A small-time criminal. A has-been rock star. A shadowy government agency. And a severed hand whose dark powers threaten to destroy them all.
“The unsettling darkness of Joe Hill meets the cryptic mystery of The X-Files, Fever House is a wild ride through a funhouse apocalypse that will stick to your mind like clotted blood.”—Delilah S. Dawson, New York Times bestselling author of The Violence
One of NPR’s Most Anticipated Books of the Summer
When leg-breaker Hutch Holtz rolls up to a rundown apartment complex in Portland, Oregon, to collect overdue drug money, a severed hand is the last thing he expects to find stashed in the client’s refrigerator. Hutch quickly realizes that the hand induces uncontrollable madness: Anyone in its proximity is overcome with a boundless compulsion for violence. Within hours, catastrophic forces are set into motion: Dark-op government agents who have been desperately hunting for the hand are on Hutch’s tail, more of the city’s residents fall under its brutal influence, and suddenly all of Portland stands at the precipice of disaster….
But it’s all the same for Katherine Moriarty, a singer whose sudden fame and precipitous downfall were followed by the mysterious death of her estranged husband—suicide, allegedly. Her trauma has made her agoraphobic, shackled within the confines of her apartment. Her son, Nick, has moved home to care for her, quietly making his living working for Hutch’s boss.
When Hutch calls Nick in distress, looking for someone else to take the hand, Katherine and Nick are plunged into a global struggle that will decimate the walls of the carefully arranged life they’ve built. Mother and son must evade both crazed, bloodthirsty masses and deceitful government agents while exorcising family secrets that have risen from the dead—secrets, they soon discover, that might hold the very key to humanity’s survival.
When asked (I’m never asked), I’m happy to share that William Gibson is perhaps my favorite living prose stylist. Gibson’s sentences are razor sharp, crystalline, and muscular, while still remaining beautiful. Gibson stacks these diamond sentences one atop the other and builds whole sprawling worlds.
There’s more than a little of that Gibson-like prose in Keith Rosson’s powerhouse novel Fever House. Many things propelled me through this awesome, violent wonder of a book, but I wanted to take a second to acknowledge that at least one of those things was the tight, unsparing, often beautiful prose.
The conceit of the book is simple enough on its surface. Two mob enforcers go to rough up a junkie for the money he owes their boss. The junkie won’t leave without what he’s got in the freezer. What he has in the freezer is a severed hand that affects everyone in its immediate radius with a “blood fog,” feelings of anger and violence that might be turned against others or one’s self. Our enforcers take the hand. Things go very, very badly.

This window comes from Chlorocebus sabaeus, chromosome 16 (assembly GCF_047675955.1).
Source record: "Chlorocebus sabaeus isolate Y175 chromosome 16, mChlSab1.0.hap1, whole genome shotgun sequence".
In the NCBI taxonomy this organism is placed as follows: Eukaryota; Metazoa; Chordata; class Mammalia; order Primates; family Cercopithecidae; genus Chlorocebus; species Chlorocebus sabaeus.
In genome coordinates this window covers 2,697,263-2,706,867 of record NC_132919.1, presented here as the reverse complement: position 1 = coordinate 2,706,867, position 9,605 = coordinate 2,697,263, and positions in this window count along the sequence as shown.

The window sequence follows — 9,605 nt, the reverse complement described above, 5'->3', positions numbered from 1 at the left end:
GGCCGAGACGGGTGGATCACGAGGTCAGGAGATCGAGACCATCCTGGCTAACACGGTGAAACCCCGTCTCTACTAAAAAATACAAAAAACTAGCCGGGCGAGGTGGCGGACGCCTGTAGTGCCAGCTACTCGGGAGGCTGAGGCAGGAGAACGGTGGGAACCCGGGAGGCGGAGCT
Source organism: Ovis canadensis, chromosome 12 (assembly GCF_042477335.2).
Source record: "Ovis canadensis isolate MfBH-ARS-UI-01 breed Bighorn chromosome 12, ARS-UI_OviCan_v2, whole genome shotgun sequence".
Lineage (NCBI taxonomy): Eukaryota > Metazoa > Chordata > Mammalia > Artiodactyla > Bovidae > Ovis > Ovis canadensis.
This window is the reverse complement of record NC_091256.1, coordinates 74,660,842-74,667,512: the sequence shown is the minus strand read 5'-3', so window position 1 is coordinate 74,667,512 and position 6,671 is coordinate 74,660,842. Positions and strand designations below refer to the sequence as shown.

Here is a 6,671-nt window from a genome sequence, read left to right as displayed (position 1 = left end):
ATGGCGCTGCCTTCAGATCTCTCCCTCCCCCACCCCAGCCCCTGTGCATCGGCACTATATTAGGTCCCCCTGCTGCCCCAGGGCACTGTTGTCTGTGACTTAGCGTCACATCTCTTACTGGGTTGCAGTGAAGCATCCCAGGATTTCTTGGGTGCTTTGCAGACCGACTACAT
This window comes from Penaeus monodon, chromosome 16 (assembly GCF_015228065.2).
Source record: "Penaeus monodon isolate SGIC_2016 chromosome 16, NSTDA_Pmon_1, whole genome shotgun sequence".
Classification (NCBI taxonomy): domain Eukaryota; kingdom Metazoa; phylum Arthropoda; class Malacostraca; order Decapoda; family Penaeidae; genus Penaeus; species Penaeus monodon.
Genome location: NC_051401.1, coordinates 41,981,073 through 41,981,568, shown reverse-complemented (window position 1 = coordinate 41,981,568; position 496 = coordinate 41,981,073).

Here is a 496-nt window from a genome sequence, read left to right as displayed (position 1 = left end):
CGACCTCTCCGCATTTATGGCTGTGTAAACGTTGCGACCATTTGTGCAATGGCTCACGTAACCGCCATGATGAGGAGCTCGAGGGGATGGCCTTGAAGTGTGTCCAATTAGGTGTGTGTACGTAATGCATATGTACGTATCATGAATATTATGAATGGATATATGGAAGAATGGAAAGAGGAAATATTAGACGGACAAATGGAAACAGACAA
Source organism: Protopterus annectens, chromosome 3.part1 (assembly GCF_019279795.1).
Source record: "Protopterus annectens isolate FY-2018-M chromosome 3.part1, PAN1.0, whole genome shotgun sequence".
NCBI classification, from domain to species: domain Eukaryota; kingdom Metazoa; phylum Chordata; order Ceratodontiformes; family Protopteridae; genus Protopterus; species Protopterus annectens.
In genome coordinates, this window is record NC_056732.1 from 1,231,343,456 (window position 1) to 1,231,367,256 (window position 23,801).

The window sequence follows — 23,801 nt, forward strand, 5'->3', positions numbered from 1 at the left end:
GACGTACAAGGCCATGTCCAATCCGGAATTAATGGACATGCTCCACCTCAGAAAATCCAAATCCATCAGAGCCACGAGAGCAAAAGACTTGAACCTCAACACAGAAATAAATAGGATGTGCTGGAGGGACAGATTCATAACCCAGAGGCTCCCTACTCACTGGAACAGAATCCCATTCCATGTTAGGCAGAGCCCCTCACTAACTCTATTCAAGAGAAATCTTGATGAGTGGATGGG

It turns out that the hand is just one “asset” that was, until very recently, owned by a government shadow agency that uses any number of these supernatural items (and creatures) to gather intelligence. Or maybe it’s all to consolidated the power of agent Lundy, the sadistic head of this organization bent on retrieving the hand before all hell breaks loose.
All hell breaks loose.
The opening chapters of Fever House give the reader a distinct feeling of being pulled roughly along by the hand. Short chapters, multiple points of view, and constant brutal action moves everything forward at a propulsive speed.
But about a hundred pages in, rather than being propelled forward, the reader is dropped down a hole. This hole is filled with deep characterization, lore, and intricate connections undreamed of in the opening of the novel. Characters introduced, one suspects, to move the plot forward, that is, to deliver a cursed hand to its next owner, becomes the center of the story, this story spidering out in a hundred directions, in a novel that contains plenty of violence but also family connections, riffs on punk music, psychics, fallen angels, and a city (Portland, Oregon) that has descended into violent chaos.
Rosson’s similarities in prose is not the only connection to William Gibson either. In terms of world building, Fever House, just as much as a sci-fi epic like Neuromancer, drops us into a world that is alien and new, and just lets that world unspool before us. There also happens to be lots of espionage, hackers, and clandestine meetings with salt of the earth people who just happen to have their ear to the pulse of a shadow world that no one suspects exists.
All of this resolves, or refuses to resolve, into something like a zombie apocalypse, but this apocalypse looks eerily familiar. The moment that Portland police are firing at civilians with live ammunition, all while cracking jokes, the parallels to the real-world turmoil of recent years is cemented. The world of Fever House is much like our own: organized and policed by sadists and fools, while the populace is fed a thousand and one poisonous transmissions.
In the end, Fever House is a story about a family torn apart, about trauma and grief, all coated in a sticky-sweet coating of blood and gore. It goes down smooth.